• Since Princess Guinevere of Bern is in the magic-using Sage class (the same Lilina can promote into), she'll probably become this when she takes over the throne of Bern at the end of the game.
    • Tellius has Empress Sanaki of Begnion. She's seen in Fire Emblem: Path of Radiance but in Fire Emblem: Radiant Dawn she is a mage-type class capable of using all classes of magic, and quite the wise ruler despite her age.
      • The Light Priestess Micaiah also counts after Radiant Dawn, once she becomes queen of Deain. She's also Sanaki's elder sister and the true heir of the Begnion, but decides against taking it since Sanaki is already doing a good enough job.
    • Fire Emblem Fates has the Black Mage Leo in the Birthright path, who becomes King of Nohr after the death of the actual Crown Prince (Xander) and the abdication of the rightful successor (Princess Camilla), plus Princess Elise's Heroic Sacrifice.
  • Alexander of King's Quest is a reasonably competent magic user by the time he returns to Daventry and becomes a prince. When he goes to the Land of the Green Isles to seek Princess Cassima, he ends up being crowned king. Granted, his spell casting tends to be limited to Utility Magic, but that doesn't mean he can't be deadly with it.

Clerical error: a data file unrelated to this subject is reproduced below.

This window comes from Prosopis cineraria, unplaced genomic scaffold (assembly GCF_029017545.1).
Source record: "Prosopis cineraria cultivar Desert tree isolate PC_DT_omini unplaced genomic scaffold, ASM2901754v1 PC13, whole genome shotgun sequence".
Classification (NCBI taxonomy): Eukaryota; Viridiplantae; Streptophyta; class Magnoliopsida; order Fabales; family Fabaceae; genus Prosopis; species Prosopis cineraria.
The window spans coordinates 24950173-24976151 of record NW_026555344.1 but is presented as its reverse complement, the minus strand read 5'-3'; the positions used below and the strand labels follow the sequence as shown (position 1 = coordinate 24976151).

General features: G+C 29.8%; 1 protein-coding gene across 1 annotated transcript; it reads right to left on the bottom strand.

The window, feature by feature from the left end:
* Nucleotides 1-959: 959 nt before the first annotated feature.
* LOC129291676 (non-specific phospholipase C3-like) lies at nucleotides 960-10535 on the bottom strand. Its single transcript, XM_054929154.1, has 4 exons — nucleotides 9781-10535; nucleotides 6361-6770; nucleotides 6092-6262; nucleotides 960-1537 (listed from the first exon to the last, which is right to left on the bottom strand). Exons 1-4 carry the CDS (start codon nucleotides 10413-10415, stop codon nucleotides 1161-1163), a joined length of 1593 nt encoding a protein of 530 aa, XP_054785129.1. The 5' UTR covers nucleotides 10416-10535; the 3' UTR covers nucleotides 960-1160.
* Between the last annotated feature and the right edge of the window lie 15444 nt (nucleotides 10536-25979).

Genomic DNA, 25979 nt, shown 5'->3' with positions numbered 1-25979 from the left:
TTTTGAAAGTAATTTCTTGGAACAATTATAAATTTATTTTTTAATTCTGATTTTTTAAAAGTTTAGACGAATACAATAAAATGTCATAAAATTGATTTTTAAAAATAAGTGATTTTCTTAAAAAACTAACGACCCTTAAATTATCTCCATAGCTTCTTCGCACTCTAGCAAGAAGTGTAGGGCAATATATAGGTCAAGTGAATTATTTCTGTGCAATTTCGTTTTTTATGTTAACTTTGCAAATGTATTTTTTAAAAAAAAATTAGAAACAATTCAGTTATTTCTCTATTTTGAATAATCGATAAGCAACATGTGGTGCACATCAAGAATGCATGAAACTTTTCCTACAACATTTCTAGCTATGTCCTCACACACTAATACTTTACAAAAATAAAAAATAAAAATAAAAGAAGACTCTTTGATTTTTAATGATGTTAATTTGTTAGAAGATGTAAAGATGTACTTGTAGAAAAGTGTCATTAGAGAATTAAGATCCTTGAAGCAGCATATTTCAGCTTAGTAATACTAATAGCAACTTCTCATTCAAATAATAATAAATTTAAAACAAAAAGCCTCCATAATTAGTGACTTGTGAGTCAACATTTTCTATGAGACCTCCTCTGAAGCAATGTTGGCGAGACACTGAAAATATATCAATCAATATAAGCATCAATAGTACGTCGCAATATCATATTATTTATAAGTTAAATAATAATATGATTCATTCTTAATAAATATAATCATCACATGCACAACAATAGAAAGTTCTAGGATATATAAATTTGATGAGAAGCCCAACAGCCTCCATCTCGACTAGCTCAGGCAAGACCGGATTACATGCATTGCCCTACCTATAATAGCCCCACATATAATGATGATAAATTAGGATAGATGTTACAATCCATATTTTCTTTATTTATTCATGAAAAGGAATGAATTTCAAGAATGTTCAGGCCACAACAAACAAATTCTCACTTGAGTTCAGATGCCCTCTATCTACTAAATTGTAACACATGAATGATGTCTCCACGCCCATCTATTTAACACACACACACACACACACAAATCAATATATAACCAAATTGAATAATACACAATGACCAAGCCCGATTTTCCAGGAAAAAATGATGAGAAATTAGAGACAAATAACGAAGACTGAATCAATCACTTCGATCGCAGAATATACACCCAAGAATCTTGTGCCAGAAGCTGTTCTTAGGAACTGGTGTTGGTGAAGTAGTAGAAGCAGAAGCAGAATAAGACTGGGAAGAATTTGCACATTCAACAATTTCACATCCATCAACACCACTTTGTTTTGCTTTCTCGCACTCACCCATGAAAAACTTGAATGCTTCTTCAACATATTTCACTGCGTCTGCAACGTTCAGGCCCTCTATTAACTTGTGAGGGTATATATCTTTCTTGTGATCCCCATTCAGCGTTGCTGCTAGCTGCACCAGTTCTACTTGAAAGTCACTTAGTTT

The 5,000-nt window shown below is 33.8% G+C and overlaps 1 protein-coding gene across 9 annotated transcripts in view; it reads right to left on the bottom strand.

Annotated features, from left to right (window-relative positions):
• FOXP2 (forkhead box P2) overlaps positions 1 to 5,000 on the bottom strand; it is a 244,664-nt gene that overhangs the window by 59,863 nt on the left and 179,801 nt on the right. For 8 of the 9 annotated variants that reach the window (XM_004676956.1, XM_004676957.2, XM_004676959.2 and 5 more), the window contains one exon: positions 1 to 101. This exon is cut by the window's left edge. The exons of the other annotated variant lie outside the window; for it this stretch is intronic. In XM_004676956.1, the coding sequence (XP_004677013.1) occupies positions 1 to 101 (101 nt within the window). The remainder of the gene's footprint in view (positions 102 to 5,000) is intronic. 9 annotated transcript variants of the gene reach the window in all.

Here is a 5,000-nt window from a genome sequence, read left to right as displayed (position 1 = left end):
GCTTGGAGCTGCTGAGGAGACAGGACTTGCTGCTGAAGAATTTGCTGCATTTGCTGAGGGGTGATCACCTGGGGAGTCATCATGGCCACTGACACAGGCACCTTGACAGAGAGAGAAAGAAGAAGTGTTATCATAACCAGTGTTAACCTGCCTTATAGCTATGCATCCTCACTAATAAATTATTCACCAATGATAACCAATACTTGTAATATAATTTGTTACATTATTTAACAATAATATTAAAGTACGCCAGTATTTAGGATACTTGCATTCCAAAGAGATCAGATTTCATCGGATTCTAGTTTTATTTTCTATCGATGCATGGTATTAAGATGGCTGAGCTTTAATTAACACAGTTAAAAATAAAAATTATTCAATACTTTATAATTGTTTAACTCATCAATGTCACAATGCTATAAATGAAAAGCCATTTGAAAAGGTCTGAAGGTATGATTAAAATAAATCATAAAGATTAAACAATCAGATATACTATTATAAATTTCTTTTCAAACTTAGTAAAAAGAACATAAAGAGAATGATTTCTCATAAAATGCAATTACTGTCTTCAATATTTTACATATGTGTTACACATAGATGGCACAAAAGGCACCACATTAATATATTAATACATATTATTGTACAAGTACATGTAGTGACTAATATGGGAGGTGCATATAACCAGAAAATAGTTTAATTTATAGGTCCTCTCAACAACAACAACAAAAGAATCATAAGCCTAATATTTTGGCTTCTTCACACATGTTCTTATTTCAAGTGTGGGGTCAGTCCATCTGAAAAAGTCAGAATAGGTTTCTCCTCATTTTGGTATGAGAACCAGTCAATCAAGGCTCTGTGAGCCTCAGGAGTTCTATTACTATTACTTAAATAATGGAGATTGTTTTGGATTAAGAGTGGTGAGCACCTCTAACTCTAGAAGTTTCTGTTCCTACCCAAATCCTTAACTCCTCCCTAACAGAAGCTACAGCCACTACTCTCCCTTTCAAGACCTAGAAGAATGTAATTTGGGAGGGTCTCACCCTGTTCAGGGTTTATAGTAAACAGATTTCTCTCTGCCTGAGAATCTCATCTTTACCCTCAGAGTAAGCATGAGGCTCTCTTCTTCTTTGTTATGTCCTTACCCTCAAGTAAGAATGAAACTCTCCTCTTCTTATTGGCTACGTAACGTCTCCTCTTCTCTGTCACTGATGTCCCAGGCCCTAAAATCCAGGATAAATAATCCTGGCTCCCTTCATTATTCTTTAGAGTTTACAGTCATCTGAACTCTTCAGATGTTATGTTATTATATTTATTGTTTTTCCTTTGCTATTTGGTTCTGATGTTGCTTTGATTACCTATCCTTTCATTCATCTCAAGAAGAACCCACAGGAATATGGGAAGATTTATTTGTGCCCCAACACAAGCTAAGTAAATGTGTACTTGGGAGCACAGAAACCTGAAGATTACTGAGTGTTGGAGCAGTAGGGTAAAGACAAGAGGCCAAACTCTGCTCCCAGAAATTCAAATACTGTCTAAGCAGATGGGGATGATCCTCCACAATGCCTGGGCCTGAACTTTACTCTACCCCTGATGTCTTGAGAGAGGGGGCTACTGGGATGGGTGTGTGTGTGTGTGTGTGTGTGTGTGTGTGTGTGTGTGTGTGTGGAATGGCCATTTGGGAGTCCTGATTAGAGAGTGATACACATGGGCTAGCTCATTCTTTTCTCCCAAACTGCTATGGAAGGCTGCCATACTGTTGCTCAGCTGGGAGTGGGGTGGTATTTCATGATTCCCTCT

• The Legend of Zelda: Whenever the titular Princess is an adult, she's always this trope. In fact, Breath of the Wild establishes that the divine magic passed down the women of her line is so vital for protecting Hyrule from Ganon that the current Zelda's inability to awaken that magic is noted to be a very dire set of circumstances.
  • Might and Magic: Though he used the title of Grand Vizier, Gavin Magnus of Bracada is still the ruling King of the wizards' nation of Bracada, and was a fair and benevolent one at that. This carried on into the spin-off series Heroes of Might and Magic Then the world blew up, and he went off the deep end.
  • Super Mario Bros.: Princess Peach has powerful White Magic as well as a large variety of other magic powers. She doesn't get to show this off in the main games because of her status as the Damsel in Distress ( except in the first game where she was kidnapped by Bowser specifically because her magic could reverse the transmutation spell he cast upon her kingdom) but in the various RPG games, Super Princess Peach, Super Smash Bros, and the various sports spinoffs she gets to show off the full extent of her magical abilities.